Arco goes ECO

We are here to make a change, will you join us?

At Arco we pride ourselves in providing musical instruments to all of our students at no additional cost. Sadly, the production of affordable violins has a significant impact on the environment.


We want to raise awareness of how all musical instruments can be given a second life and avoid unnecessary and avoidable environmental impacts.


Much like with the clothes we wear, the cost of repairing an instrument often outweighs the costs of buying a new instrument.


This means many damaged or outgrown instruments end up gathering dust or being chucked in the bin.

To get a rough idea of the impact violins have on the environment, we had a look at materials being used, the average life span of beginner violins in the UK, production and distribution.


The main material needed for building a string instrument is wood. The most common woods used are ebony and pine. Because of the high demand on these woods, many species of ebony and pine are now critically endangered. These types of wood are sourced mostly in Europe, Canada and Brazil. As beginner violins are mostly produced in China, global production lines and shipping these materials leaves a significant carbon footprint. 



Life span

Beginner violins are often sturdy and long lasting, meaning their life span can exceed 20 years. Within a year of use, small repairs are inevitable, especially when the instrument is being used by a young learner. Every 1-2 years a child will need a larger instrument as they grow. The old instruments that are now too small are often kept at home, gathering dust. When a repair is needed, instruments tend to get replaced as repairing costs often exceed the cost of buying a new instrument. .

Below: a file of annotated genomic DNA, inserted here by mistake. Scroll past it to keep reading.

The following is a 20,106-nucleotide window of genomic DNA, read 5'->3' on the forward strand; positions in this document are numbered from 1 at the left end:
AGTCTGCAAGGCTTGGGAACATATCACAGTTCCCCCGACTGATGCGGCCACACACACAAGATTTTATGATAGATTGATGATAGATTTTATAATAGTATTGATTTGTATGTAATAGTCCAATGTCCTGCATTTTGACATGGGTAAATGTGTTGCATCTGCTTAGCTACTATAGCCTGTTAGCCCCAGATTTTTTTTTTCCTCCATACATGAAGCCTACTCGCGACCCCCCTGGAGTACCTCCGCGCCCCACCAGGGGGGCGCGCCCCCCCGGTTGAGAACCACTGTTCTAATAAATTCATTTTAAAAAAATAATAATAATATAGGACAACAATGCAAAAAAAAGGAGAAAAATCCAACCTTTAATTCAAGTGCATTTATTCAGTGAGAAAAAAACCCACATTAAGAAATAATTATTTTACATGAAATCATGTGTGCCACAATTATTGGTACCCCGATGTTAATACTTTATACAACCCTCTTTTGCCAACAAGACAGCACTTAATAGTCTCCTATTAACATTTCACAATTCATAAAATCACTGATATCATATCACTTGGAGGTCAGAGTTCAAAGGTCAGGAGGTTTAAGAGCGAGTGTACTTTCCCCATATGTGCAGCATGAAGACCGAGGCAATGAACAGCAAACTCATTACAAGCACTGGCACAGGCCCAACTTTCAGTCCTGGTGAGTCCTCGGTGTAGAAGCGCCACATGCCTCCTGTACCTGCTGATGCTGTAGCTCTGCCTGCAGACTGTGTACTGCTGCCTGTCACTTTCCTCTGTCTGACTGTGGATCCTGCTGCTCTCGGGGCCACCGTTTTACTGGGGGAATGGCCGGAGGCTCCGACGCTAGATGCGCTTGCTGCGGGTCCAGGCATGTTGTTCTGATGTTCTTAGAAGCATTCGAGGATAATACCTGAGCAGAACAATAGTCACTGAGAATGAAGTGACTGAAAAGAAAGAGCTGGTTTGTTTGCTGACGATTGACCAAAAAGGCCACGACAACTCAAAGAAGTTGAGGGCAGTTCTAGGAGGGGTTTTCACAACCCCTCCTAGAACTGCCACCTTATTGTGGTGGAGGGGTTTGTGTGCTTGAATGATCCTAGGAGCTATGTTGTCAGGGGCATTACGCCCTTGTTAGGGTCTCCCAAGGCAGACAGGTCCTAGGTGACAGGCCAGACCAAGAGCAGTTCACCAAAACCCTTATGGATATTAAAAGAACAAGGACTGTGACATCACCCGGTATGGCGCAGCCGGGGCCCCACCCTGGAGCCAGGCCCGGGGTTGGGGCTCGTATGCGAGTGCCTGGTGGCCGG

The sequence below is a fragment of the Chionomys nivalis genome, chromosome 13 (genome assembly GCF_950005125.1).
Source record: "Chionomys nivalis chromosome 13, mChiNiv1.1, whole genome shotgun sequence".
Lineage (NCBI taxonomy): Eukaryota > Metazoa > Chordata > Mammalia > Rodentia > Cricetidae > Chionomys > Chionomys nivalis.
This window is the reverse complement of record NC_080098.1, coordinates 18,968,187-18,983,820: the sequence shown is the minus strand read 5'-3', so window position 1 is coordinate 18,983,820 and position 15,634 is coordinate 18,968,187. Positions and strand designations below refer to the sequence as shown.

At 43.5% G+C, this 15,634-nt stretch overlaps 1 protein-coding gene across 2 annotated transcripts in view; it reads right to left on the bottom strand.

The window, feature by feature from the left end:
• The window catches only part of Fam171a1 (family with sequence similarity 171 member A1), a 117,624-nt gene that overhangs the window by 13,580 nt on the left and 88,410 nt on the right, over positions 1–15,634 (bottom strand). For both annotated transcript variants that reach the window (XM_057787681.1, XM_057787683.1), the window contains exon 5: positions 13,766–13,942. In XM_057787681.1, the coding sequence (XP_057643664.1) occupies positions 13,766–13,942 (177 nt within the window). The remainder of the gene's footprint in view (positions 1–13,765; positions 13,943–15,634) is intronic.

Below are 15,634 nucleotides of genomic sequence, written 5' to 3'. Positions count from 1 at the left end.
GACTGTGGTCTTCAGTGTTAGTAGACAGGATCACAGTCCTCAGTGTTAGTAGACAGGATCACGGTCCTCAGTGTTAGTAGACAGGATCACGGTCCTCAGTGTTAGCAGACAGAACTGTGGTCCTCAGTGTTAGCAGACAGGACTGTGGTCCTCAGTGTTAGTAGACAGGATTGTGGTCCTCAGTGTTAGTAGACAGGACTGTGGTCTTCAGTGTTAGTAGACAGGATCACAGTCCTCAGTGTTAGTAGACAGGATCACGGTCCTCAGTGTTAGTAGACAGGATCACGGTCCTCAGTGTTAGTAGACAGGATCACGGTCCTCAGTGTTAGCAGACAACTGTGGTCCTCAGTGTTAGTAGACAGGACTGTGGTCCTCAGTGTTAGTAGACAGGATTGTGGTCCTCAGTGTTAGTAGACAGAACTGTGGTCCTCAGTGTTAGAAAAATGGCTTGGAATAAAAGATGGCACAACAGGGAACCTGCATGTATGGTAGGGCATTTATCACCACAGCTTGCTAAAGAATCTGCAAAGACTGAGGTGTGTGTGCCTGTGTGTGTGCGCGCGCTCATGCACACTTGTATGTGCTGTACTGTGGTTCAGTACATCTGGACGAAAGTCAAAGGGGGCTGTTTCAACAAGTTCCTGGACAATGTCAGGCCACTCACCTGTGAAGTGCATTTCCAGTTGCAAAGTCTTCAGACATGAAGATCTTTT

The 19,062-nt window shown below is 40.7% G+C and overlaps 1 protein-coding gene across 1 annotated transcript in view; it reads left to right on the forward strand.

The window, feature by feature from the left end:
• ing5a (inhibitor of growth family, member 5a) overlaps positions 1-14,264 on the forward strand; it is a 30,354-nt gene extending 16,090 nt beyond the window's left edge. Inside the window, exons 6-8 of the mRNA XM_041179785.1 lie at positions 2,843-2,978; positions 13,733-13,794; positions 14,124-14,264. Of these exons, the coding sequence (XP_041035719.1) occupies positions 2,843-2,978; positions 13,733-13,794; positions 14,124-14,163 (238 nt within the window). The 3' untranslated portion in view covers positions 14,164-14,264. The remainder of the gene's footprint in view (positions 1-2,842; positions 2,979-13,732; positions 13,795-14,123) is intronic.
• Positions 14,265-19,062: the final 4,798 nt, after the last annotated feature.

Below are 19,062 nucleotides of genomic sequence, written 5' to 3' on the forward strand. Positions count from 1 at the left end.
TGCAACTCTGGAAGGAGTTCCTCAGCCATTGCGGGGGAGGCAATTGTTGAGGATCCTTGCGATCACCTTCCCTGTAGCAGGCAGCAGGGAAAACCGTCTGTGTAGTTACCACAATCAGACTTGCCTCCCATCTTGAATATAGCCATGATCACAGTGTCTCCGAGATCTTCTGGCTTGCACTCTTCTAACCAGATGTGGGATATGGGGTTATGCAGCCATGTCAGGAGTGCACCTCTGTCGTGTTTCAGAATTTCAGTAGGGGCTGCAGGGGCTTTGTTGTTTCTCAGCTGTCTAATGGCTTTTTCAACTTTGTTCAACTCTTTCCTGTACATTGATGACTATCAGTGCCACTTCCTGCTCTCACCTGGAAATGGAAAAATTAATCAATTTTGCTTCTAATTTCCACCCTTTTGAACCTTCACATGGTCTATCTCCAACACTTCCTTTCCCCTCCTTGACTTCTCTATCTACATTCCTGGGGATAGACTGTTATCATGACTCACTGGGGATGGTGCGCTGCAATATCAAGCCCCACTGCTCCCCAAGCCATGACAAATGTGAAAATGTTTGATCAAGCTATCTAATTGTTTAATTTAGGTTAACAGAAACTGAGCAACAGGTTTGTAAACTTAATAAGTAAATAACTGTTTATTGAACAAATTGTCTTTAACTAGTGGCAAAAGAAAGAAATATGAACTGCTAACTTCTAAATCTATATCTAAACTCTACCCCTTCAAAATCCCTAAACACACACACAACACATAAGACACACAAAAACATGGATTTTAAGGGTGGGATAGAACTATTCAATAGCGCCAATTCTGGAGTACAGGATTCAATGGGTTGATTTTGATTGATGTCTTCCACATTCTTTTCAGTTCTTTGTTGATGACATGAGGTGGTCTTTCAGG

Production and distribution

Beginner violins are mostly made in factories in China. They are then shipped to the UK and often shipped within the UK twice more before they end up with their new owner.

To ensure safe distribution, they often come individually packed in bubblewrap, styrofoam

and a cardboard box.

While the final production of a violin happens mostly by hand,

preparing the wood, varnish and rosin happens with diesel fuelled machinery.


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By accepting donations of broken instruments, our team can mitigate the above mentioned factors and detrimental environment impact, alongside adding a social benefit through provision of musical instruments to young people.

We will run a one month instrument collection point in April 2022, where we will collect unused, unwanted and broken string instruments and accessories .


We will use parts of donated broken instruments, to repair others. These instruments will be given to new students joining our programme or those needing an upgrade!


We accept donations of all classical string instruments in any condition:

violin, viola, cello, double bass.

Spare parts such as chin rests, strings, shoulder rests, spike holders, cases.

Music stands

Music books, related to string repertoire


Unsure what you have will be useful to our cause?

Just pop us a message via or use our contact page.


The collection point will be held at:

Atelier Tammam

5 Hastings street

WC1H 9PZ, London

5 minutes walk from King's Cross station

4 - 30 April 2022

Wednesday - Sunday 12.00 - 17.00
*Closed Easter weekend 15, 16, 17 April